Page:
The seventies saw John making occasional guest appearances on shows ranging from “The Waltons” to M*A*S*H, and from “The Bob Newhart Show” to “The Streets of San Francisco”. Then in the late seventies Ritter’s career exploded when he beat out more than four dozen actors for the role of Jack Tripper in the ABC Television series ‘Three’s Company”. The rest, as they say, is television history. John won an Emmy as Outstanding Lead Actor In a Comedy Series for his portrayal of the Tripper, a struggling chef, who convinced the landlord he was gay in order to move into an apartment with two attractive young ladies. “Three’s Company” remained a TV favorite for years, but by 1984 it had run it’s course, and the show was cancelled. A spin-off, “Three’s A Crowd” went nowhere, but John’ career was still hot.
Acting wasn’t the only love in John’s life. He raised three children, Jason, Tyler and Carly with his first wife Nancy Morgan. Although that marriage resulted in a separation in 1993 and divorced in 1996, John maintained a strong relationship with his kids.
The late eighties and early nineties saw John continue to make his mark on the silver screen, starring in several films, including “Hooperman,” “Skin Deep,” and “Problem Child” to name a just a few. Ritter returned to his television roots in 1992 to star in the sit-com “Hearts Afire” playing a Senator’s aide. It was during the three-year life of this series that John became fast friends with series regular Billy Bob Thornton. A friendship that remained strong up until the last day of John’s life. When Billy Bob was putting the feature film “Sling Blade” together, he asked John to play a gay department store manager. Both John and Billy Bob received overwhelming critical praise for their performances in the film. Even with the big screen success, John’s affinity for television persevered. The turn of the century would see John nominated three times for daytime Emmy awards for his voice-over role of “Clifford” in the animated PBS series “Clifford the Big Red Dog”. John knew the significance of quality children’s programs, after all, he and wife Amy Yasbeck, had a new little love in their lives - a daughter named Stella, born in 1998. John and Amy had a remarkable marriage; they complimented each other constantly and had no difficulty making the other person laugh. They were made for each other and Stella was the apple of their eye.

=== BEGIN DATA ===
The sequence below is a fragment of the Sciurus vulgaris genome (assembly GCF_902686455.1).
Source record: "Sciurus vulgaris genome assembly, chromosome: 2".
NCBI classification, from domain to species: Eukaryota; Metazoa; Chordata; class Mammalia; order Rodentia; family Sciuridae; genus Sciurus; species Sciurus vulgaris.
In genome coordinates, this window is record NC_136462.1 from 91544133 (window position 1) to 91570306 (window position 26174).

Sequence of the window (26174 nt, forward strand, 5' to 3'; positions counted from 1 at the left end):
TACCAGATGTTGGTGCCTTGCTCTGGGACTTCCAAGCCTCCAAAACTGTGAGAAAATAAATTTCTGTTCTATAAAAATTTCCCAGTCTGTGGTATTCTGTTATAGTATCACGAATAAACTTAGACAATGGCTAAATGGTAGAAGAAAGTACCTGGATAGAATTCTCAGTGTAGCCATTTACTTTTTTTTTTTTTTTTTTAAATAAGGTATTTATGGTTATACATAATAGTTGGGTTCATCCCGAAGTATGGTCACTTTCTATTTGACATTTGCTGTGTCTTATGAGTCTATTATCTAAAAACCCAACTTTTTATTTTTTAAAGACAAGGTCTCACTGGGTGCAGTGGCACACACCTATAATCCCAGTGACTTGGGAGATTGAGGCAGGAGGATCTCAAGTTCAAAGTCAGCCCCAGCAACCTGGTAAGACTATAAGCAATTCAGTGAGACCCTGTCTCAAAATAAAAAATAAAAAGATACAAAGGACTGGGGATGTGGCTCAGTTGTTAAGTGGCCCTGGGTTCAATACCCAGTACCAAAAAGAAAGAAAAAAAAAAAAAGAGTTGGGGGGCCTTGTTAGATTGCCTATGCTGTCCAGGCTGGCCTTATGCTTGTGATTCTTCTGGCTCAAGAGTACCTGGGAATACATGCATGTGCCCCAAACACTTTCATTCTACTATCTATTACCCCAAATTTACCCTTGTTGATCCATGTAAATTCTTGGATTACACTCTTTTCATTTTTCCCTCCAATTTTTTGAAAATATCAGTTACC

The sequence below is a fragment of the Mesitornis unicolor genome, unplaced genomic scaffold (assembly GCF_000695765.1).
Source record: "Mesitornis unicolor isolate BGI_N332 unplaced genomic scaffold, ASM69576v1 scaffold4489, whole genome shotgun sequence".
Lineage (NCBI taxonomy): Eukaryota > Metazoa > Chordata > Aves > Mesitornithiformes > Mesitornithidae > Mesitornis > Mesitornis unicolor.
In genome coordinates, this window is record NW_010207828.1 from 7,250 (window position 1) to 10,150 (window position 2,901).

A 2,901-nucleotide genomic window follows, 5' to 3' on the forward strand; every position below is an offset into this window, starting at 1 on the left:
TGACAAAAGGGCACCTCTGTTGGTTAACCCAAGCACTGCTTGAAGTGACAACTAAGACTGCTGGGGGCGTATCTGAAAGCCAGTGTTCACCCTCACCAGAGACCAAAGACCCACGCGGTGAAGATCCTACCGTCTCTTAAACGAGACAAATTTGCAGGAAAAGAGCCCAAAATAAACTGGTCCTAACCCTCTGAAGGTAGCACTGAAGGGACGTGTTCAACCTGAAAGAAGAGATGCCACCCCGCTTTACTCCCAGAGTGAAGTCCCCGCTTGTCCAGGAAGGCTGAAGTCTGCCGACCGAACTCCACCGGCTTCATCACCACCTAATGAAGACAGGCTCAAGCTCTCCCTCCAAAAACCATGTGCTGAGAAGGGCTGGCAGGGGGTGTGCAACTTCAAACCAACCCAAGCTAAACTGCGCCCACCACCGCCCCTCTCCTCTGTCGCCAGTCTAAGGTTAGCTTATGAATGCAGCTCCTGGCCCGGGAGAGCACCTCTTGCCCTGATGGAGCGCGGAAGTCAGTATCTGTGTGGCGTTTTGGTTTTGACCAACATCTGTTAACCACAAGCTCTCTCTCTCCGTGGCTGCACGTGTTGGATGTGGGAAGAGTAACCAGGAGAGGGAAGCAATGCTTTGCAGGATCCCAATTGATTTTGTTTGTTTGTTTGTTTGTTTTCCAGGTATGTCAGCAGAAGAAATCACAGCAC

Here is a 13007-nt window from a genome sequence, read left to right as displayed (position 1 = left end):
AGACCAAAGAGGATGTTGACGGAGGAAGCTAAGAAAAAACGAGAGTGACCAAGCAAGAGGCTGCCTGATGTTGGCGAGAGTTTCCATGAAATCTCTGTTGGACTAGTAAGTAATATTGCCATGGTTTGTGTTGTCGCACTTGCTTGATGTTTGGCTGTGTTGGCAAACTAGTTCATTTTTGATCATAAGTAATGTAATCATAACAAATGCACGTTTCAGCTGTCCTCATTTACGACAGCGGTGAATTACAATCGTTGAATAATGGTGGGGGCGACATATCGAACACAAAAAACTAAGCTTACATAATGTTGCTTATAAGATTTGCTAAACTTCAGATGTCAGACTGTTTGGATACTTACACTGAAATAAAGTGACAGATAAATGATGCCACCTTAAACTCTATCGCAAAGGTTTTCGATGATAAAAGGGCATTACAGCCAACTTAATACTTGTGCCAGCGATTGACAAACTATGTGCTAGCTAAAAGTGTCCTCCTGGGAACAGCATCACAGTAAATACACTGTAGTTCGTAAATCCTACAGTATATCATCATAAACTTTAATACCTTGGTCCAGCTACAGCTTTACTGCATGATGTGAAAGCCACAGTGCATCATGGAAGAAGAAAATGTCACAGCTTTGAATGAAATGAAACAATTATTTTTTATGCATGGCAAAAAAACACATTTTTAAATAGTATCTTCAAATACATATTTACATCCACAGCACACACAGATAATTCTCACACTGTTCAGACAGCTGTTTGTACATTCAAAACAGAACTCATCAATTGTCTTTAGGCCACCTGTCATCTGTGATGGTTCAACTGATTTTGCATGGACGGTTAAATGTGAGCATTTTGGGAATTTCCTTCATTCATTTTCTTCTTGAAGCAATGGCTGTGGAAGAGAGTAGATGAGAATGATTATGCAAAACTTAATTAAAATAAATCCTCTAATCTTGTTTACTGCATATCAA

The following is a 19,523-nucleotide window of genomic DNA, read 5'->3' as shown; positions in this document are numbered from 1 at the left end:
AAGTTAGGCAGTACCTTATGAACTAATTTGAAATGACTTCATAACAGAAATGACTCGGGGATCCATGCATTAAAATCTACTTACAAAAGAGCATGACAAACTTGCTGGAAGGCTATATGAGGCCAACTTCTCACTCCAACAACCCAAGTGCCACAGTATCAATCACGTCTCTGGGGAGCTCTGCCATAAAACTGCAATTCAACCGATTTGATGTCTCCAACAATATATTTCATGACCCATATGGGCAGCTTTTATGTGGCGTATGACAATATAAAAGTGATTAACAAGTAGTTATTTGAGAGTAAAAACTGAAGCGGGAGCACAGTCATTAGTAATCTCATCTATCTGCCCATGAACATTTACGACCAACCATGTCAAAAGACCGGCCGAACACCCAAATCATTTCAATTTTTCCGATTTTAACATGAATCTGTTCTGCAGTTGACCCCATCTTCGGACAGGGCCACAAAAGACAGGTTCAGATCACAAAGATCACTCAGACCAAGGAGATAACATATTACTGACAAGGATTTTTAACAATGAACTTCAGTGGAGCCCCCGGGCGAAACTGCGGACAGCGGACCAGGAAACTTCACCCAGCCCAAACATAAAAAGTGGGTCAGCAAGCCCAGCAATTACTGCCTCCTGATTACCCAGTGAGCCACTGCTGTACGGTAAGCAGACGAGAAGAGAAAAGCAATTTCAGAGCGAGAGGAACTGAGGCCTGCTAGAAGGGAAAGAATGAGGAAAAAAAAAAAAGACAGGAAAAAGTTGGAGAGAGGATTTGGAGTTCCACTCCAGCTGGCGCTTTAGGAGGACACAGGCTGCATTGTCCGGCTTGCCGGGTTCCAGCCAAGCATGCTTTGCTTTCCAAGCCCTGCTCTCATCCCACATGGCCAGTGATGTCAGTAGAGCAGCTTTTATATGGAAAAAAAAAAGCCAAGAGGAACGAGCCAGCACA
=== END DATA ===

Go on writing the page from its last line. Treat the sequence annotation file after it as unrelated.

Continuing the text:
2002 marked the beginning of a new television series for John, “8 Simple Rules For Dating My Teenage Daughter”. The series struck a nerve with viewers, who could relate to the storylines, which highlighted the difficulties of raising teenagers today. The comedy was so well received that it garnered a “People’s Choice Award” for Best New Comedy of the year. Taping for the second season was underway in 2003, when the end came for John on that 9/11 day.
John Ritter still makes us laugh today but it’s sad to think that all we’ll ever get are re-runs.